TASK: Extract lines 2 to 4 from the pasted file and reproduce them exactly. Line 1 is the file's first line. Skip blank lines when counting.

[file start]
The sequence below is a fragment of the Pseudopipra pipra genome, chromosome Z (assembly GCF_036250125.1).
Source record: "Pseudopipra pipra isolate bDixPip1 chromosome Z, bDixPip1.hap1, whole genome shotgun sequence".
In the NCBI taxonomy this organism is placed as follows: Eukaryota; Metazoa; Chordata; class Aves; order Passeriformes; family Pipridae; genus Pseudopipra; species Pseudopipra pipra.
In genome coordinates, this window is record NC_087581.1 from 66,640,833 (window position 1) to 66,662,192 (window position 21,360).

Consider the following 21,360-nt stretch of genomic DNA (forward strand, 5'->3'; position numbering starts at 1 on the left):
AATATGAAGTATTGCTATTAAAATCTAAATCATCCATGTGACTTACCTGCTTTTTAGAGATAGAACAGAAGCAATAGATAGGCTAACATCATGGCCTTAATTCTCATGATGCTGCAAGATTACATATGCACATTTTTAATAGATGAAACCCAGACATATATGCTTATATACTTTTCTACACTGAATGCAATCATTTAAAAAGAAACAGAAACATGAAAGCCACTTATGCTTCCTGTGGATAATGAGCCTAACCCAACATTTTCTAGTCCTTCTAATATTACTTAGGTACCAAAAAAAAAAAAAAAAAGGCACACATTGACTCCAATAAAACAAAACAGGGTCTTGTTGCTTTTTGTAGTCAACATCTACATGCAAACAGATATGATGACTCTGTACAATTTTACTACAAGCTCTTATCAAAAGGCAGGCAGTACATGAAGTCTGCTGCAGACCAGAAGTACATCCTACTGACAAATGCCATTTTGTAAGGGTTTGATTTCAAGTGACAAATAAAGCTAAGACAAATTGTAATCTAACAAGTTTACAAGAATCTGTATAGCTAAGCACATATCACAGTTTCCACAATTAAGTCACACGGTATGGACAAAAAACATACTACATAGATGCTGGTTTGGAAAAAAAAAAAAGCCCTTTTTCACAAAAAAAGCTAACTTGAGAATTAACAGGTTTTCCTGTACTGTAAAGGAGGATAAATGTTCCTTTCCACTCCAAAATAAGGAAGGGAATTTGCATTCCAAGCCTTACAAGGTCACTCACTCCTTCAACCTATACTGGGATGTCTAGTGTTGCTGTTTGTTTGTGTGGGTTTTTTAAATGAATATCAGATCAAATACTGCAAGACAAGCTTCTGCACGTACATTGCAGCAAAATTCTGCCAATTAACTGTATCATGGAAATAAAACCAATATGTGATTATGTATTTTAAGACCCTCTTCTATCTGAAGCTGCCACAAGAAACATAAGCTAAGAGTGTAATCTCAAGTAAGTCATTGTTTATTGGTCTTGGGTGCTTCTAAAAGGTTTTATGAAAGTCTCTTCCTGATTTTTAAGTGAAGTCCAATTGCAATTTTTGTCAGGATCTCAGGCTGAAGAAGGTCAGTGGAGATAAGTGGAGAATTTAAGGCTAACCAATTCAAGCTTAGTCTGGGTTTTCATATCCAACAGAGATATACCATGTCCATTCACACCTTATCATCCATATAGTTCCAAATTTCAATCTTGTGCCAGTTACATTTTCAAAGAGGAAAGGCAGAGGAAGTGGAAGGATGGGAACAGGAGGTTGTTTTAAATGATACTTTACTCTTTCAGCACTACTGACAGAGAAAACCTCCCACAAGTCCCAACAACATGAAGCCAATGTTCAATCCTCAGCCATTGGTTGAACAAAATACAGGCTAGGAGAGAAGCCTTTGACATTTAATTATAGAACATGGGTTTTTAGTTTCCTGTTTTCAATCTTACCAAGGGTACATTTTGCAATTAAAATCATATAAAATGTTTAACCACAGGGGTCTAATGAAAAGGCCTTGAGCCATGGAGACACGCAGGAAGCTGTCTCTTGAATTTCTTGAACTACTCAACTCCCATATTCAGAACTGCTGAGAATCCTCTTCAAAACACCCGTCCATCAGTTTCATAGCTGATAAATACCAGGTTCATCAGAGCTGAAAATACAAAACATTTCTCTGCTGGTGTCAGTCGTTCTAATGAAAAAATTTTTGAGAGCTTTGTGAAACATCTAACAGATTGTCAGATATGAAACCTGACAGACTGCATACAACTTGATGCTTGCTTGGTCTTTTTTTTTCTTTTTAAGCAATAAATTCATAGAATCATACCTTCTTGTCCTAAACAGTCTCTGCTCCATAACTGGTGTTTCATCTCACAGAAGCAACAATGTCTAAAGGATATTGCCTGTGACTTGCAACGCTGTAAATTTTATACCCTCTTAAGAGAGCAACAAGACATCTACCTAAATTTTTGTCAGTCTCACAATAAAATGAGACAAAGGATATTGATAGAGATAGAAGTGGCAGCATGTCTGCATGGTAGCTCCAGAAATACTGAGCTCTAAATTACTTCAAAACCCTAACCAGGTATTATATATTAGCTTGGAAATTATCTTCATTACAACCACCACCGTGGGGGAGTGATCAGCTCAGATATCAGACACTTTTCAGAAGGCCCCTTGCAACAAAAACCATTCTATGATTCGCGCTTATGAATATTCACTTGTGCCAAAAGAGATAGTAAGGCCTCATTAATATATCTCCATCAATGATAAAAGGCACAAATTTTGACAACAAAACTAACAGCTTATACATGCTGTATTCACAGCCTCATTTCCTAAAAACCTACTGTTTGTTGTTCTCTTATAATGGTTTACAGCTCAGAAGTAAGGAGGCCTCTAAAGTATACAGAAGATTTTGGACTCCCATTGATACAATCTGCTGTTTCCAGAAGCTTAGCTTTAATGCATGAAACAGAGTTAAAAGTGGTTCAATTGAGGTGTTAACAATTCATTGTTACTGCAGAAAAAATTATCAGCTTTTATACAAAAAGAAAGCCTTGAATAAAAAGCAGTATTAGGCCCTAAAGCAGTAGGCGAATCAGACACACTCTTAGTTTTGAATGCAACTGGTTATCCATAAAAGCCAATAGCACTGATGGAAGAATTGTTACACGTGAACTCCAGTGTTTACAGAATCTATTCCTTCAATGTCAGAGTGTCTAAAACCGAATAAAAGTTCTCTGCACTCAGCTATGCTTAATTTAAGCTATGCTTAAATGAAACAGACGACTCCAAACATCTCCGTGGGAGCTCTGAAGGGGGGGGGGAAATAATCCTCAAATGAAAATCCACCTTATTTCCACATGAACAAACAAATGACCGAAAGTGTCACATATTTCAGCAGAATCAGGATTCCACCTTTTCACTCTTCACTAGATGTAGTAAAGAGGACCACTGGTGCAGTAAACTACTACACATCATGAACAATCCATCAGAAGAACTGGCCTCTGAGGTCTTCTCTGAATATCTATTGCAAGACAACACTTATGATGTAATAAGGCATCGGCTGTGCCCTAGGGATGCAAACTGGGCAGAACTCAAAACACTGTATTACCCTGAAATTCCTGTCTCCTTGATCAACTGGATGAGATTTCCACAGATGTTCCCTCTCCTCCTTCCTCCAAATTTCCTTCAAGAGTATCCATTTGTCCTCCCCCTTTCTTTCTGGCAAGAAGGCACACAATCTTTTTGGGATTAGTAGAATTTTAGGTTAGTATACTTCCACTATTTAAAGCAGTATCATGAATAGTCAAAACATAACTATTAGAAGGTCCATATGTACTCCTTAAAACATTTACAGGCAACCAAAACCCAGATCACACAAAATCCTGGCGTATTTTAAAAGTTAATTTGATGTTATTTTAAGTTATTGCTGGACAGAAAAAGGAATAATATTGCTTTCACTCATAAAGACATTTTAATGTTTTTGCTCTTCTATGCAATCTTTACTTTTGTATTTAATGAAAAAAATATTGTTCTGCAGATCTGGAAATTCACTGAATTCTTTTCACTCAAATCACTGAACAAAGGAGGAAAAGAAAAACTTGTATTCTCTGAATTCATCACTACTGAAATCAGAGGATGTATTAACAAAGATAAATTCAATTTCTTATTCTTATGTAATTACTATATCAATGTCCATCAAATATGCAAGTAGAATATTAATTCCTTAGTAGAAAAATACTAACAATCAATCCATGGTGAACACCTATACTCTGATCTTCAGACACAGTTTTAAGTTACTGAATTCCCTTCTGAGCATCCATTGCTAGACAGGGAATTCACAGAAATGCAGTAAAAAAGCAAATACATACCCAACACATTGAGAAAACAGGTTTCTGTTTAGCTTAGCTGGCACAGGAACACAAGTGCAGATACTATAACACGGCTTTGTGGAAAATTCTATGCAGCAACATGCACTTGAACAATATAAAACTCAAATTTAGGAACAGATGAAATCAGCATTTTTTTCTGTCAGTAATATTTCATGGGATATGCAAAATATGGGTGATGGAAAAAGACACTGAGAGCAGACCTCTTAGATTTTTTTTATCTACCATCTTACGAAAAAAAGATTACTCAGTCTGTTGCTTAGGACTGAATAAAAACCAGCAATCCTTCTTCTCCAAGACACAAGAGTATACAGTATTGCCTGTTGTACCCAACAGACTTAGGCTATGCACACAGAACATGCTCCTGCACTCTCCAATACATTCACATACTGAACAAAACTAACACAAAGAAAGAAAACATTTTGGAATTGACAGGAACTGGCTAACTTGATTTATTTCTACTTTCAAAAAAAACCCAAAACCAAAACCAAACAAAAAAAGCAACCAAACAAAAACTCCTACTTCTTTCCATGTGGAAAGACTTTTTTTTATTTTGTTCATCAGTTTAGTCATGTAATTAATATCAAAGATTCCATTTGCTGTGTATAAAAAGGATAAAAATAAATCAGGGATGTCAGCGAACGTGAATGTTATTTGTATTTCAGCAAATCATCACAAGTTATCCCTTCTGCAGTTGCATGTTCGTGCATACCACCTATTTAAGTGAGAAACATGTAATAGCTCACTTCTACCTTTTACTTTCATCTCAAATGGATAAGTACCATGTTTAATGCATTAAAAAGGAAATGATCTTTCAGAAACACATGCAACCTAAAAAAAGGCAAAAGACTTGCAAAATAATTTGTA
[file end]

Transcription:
Source record: "Pseudopipra pipra isolate bDixPip1 chromosome Z, bDixPip1.hap1, whole genome shotgun sequence".
In the NCBI taxonomy this organism is placed as follows: Eukaryota; Metazoa; Chordata; class Aves; order Passeriformes; family Pipridae; genus Pseudopipra; species Pseudopipra pipra.
In genome coordinates, this window is record NC_087581.1 from 66,640,833 (window position 1) to 66,662,192 (window position 21,360).